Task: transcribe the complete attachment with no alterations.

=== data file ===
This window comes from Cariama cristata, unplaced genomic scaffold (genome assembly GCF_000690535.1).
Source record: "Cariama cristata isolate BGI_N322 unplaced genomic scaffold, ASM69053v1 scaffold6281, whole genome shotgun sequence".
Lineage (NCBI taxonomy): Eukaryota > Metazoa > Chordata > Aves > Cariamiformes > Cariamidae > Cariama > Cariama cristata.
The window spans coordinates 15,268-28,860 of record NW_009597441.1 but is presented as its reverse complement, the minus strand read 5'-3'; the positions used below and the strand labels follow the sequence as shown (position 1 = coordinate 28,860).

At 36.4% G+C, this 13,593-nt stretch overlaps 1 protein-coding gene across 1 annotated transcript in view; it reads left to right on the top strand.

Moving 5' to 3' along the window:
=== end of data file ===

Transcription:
This window comes from Cariama cristata, unplaced genomic scaffold (genome assembly GCF_000690535.1).
Source record: "Cariama cristata isolate BGI_N322 unplaced genomic scaffold, ASM69053v1 scaffold6281, whole genome shotgun sequence".
Lineage (NCBI taxonomy): Eukaryota > Metazoa > Chordata > Aves > Cariamiformes > Cariamidae > Cariama > Cariama cristata.
The window spans coordinates 15,268-28,860 of record NW_009597441.1 but is presented as its reverse complement, the minus strand read 5'-3'; the positions used below and the strand labels follow the sequence as shown (position 1 = coordinate 28,860).

At 36.4% G+C, this 13,593-nt stretch overlaps 1 protein-coding gene across 1 annotated transcript in view; it reads left to right on the top strand.

Moving 5' to 3' along the window: